Blackwell Publishing

Speciation - What is the role of hybrid zones in speciation?


Two mechanisms have been suggested for why the races of hybrid zones should have diverged:

• The two forms diverge by parapatric speciation: that is, while they were geographically contiguous along an environmental gradient. The forms diverge almost to the point of being two species and the border between them is recognized as a primary contact hybrid zone.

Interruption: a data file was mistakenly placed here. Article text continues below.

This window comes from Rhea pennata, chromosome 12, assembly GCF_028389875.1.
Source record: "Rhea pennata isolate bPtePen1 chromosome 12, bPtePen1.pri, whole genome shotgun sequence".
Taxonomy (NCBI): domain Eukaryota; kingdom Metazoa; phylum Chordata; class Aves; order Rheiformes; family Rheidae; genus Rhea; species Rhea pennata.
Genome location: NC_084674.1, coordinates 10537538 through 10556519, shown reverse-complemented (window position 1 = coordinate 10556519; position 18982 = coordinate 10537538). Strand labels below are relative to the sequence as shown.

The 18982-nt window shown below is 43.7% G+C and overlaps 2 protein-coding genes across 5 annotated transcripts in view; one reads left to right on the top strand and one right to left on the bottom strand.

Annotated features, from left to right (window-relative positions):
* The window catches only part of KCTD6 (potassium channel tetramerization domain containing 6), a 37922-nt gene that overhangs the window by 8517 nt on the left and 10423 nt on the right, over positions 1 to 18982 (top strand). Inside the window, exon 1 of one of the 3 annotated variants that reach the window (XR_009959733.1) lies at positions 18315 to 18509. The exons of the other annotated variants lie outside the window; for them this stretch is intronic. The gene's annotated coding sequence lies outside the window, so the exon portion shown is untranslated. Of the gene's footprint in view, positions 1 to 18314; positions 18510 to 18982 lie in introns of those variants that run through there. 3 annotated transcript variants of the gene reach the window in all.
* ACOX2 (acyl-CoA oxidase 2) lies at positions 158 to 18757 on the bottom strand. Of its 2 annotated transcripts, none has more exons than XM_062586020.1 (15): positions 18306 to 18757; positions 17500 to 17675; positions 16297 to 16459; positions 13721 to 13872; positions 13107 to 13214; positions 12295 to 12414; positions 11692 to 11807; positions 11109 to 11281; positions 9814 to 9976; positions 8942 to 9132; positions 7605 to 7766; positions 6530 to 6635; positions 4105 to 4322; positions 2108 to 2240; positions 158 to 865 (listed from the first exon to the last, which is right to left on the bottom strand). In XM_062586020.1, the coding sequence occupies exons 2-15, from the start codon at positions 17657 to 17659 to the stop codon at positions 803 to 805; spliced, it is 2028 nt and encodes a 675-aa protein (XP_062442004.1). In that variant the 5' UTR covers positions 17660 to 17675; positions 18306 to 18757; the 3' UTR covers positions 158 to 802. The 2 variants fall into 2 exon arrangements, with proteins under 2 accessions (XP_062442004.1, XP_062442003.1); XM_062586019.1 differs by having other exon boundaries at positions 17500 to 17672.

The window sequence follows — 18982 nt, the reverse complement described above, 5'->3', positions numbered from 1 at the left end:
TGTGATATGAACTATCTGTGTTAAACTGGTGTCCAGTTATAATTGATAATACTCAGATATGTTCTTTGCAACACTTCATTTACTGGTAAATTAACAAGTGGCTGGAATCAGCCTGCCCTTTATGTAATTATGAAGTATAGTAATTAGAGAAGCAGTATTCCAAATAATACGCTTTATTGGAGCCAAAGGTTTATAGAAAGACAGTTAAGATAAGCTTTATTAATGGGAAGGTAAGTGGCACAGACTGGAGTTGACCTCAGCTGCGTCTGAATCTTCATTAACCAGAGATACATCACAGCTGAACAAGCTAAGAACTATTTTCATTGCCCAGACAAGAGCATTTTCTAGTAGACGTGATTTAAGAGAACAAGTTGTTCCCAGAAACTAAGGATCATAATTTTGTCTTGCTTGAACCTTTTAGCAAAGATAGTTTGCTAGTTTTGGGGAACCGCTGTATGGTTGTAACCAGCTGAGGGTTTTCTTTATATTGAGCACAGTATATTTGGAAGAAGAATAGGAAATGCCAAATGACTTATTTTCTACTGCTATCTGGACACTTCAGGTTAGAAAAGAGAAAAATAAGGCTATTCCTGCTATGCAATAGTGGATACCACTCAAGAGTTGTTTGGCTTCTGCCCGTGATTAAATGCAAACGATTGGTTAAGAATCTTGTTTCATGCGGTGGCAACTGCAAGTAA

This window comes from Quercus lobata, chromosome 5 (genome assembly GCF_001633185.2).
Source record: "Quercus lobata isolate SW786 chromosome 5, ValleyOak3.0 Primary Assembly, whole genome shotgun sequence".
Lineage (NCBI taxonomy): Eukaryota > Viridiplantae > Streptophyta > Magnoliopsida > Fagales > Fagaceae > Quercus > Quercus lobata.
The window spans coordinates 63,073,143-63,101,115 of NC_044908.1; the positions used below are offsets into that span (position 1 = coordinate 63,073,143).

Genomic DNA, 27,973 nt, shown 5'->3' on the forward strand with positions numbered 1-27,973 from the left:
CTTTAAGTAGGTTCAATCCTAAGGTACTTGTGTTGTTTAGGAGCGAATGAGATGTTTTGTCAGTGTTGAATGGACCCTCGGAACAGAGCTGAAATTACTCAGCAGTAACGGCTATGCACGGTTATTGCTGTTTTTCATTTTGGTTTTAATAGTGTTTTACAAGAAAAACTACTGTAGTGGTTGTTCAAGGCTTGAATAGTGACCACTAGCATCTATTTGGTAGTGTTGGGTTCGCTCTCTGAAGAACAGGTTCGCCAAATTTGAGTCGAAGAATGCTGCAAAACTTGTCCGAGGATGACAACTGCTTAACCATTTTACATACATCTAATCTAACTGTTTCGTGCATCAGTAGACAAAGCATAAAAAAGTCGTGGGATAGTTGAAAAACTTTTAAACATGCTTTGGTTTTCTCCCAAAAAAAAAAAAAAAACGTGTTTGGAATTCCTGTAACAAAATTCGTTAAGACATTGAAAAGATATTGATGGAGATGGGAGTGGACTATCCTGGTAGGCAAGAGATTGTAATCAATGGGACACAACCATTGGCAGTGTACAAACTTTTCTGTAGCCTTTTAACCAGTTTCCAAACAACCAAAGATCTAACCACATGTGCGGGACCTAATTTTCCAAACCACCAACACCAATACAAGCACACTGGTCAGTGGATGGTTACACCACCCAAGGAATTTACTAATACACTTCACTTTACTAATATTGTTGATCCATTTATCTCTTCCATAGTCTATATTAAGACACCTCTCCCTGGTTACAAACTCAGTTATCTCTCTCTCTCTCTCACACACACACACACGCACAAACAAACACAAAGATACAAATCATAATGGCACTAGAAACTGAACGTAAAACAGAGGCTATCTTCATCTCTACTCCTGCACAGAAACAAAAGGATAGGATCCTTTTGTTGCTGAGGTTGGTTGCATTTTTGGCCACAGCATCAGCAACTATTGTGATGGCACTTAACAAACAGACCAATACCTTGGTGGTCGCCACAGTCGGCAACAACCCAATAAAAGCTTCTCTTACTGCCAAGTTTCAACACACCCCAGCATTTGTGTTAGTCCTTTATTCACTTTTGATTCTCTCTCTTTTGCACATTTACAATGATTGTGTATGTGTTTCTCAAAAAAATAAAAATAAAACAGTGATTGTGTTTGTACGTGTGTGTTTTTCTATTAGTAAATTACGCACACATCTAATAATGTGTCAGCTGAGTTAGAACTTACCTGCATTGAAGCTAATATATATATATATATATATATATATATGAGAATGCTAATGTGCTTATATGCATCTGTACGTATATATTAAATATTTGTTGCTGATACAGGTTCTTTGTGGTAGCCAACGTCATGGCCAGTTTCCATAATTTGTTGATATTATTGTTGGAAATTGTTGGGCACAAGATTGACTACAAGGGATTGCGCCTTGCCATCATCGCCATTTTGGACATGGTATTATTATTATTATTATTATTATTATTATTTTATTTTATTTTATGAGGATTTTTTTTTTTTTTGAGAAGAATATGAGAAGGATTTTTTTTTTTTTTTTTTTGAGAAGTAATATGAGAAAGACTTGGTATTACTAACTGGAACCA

• The two forms first diverged allopatrically; their ranges then changed, and they spread up to each other's borders. Prezygotic reproductive isolation, however, had not evolved, and they could interbreed and form hybrids. Hybrid zones are then cases of secondary contact: they exist because populations have diverged allopatrically and subsequently come back into contact.

Neither mechanism is theoretically controversial but there can be empirical controversy about any particular hybrid zones: it is difficult to tell whether the races of most hybrid zones diverged allopatrically or while in contact.

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